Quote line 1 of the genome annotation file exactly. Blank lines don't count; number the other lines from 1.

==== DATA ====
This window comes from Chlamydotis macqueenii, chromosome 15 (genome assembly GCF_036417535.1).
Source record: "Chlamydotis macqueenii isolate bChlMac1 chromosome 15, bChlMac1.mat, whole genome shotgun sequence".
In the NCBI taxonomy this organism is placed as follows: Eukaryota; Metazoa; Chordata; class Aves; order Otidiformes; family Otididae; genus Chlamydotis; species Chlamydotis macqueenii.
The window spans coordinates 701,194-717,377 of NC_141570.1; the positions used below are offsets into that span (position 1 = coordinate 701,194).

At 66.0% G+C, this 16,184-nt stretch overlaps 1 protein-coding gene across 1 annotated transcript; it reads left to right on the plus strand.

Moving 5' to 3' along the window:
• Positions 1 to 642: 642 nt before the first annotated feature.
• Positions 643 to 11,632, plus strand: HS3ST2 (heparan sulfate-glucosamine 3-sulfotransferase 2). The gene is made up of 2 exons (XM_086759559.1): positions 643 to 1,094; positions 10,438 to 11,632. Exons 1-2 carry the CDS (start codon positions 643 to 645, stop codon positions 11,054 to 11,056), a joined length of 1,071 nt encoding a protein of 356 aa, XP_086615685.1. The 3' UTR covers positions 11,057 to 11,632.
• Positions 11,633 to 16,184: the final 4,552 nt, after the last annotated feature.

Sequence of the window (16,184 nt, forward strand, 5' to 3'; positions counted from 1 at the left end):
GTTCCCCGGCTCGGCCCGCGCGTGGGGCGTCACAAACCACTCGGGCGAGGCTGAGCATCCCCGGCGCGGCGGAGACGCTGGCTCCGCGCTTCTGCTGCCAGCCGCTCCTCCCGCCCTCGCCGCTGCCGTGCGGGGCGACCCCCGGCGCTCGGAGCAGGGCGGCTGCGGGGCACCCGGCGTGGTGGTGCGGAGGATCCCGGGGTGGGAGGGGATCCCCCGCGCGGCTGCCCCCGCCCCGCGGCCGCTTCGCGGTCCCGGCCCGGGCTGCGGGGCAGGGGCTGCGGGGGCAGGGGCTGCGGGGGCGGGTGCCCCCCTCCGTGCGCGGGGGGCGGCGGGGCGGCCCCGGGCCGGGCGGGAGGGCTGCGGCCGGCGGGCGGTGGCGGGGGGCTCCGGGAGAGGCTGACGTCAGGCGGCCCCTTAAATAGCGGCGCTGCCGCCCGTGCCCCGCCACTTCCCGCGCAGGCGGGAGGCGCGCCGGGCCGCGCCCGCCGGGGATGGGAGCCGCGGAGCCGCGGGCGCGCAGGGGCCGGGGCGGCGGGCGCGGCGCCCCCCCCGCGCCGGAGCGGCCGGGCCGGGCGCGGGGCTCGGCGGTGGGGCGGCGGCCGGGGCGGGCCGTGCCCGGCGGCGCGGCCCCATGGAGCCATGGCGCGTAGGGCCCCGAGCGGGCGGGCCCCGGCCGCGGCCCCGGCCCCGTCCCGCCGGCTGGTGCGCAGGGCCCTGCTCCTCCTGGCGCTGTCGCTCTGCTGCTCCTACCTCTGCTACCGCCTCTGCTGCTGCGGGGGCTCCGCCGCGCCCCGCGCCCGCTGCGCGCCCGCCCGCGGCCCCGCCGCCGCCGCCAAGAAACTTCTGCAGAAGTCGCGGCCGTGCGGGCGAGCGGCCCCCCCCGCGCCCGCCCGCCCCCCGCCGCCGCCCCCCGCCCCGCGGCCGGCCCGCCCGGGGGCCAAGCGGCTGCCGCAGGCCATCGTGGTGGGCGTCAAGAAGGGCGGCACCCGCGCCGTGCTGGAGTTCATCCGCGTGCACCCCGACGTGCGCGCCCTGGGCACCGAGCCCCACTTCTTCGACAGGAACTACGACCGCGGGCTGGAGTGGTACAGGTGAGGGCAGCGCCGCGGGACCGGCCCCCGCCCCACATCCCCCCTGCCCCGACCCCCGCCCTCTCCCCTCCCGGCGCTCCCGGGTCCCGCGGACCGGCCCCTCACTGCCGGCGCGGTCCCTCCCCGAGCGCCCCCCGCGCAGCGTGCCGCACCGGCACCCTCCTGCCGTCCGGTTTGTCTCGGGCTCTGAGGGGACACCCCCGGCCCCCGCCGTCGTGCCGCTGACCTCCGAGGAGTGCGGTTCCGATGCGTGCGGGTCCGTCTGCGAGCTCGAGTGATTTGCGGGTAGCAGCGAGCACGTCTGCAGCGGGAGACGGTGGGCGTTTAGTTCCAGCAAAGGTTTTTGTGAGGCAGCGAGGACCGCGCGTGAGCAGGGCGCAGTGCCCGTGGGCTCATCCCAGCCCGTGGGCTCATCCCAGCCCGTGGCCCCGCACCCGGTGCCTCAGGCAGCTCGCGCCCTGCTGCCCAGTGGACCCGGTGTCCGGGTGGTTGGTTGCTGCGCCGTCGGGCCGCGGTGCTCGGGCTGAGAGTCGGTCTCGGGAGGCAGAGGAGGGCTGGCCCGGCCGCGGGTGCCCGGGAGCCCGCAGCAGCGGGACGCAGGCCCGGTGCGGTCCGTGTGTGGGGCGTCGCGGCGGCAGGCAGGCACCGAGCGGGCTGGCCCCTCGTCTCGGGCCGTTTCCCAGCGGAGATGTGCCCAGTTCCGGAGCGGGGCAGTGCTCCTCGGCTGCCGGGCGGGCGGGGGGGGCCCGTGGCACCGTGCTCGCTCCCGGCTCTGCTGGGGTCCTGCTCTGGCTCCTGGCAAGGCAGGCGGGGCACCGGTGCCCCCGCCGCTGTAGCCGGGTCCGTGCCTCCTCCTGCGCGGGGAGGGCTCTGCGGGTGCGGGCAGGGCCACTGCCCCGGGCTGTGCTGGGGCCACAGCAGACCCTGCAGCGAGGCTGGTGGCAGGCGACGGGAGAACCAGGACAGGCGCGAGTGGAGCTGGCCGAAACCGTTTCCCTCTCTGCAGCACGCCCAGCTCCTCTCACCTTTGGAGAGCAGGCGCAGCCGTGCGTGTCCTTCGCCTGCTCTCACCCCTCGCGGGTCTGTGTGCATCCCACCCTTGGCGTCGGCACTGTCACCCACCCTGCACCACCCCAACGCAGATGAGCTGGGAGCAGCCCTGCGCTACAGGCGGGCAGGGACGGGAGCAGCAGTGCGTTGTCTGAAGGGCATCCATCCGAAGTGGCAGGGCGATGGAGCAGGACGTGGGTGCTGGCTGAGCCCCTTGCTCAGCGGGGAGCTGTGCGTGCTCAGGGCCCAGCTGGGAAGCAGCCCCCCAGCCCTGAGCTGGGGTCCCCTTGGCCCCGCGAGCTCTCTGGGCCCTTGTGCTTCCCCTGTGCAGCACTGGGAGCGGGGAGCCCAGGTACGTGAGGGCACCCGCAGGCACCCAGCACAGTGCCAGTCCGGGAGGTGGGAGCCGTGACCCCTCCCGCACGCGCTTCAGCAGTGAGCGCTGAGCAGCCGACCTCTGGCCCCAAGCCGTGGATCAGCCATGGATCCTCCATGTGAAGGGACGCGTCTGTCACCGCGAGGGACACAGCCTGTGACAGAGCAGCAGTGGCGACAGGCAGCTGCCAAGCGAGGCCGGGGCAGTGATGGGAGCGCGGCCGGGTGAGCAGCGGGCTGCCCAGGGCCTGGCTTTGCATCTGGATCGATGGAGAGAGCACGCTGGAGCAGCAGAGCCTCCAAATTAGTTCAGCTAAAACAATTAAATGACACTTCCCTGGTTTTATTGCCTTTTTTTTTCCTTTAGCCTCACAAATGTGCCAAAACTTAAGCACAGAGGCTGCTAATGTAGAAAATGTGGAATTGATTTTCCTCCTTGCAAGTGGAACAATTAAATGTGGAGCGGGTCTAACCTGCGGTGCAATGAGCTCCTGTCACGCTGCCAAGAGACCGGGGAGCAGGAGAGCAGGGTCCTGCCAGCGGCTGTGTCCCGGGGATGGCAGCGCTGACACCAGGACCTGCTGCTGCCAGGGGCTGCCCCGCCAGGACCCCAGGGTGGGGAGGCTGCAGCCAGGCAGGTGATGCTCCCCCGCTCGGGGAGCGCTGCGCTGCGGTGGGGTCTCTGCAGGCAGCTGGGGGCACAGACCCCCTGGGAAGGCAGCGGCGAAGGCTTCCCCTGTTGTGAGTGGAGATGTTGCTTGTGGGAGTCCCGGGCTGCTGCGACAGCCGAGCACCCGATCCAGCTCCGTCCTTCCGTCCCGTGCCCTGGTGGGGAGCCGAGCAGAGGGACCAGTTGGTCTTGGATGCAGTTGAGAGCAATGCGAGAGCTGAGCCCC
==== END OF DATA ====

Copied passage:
This window comes from Chlamydotis macqueenii, chromosome 15 (genome assembly GCF_036417535.1).